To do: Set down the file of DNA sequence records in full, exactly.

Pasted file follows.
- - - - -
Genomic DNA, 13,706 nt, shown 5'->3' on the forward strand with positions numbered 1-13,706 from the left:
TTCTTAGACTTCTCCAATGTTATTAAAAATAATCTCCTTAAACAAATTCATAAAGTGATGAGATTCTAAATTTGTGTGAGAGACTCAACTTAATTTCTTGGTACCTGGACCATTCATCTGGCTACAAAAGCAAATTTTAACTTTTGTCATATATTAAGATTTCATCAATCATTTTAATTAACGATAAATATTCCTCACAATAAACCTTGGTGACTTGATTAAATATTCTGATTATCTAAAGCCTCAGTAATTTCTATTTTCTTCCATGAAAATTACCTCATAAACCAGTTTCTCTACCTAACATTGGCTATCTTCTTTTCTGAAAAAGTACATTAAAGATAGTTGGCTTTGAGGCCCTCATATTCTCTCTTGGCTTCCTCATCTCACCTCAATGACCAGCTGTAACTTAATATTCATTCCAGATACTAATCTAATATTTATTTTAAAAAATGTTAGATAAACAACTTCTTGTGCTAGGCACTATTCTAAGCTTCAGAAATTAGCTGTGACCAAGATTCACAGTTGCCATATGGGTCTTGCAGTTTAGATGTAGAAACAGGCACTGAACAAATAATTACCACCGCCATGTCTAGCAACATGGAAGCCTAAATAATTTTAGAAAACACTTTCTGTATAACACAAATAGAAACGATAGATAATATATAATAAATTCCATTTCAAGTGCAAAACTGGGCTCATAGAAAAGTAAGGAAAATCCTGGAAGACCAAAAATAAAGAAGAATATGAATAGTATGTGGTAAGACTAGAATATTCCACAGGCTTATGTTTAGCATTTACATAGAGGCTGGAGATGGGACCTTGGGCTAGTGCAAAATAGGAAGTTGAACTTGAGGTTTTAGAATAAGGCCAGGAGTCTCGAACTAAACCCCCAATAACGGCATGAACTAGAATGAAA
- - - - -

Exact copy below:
Genomic DNA, 13,706 nt, shown 5'->3' on the forward strand with positions numbered 1-13,706 from the left:
TTCTTAGACTTCTCCAATGTTATTAAAAATAATCTCCTTAAACAAATTCATAAAGTGATGAGATTCTAAATTTGTGTGAGAGACTCAACTTAATTTCTTGGTACCTGGACCATTCATCTGGCTACAAAAGCAAATTTTAACTTTTGTCATATATTAAGATTTCATCAATCATTTTAATTAACGATAAATATTCCTCACAATAAACCTTGGTGACTTGATTAAATATTCTGATTATCTAAAGCCTCAGTAATTTCTATTTTCTTCCATGAAAATTACCTCATAAACCAGTTTCTCTACCTAACATTGGCTATCTTCTTTTCTGAAAAAGTACATTAAAGATAGTTGGCTTTGAGGCCCTCATATTCTCTCTTGGCTTCCTCATCTCACCTCAATGACCAGCTGTAACTTAATATTCATTCCAGATACTAATCTAATATTTATTTTAAAAAATGTTAGATAAACAACTTCTTGTGCTAGGCACTATTCTAAGCTTCAGAAATTAGCTGTGACCAAGATTCACAGTTGCCATATGGGTCTTGCAGTTTAGATGTAGAAACAGGCACTGAACAAATAATTACCACCGCCATGTCTAGCAACATGGAAGCCTAAATAATTTTAGAAAACACTTTCTGTATAACACAAATAGAAACGATAGATAATATATAATAAATTCCATTTCAAGTGCAAAACTGGGCTCATAGAAAAGTAAGGAAAATCCTGGAAGACCAAAAATAAAGAAGAATATGAATAGTATGTGGTAAGACTAGAATATTCCACAGGCTTATGTTTAGCATTTACATAGAGGCTGGAGATGGGACCTTGGGCTAGTGCAAAATAGGAAGTTGAACTTGAGGTTTTAGAATAAGGCCAGGAGTCTCGAACTAAACCCCCAATAACGGCATGAACTAGAATGAAA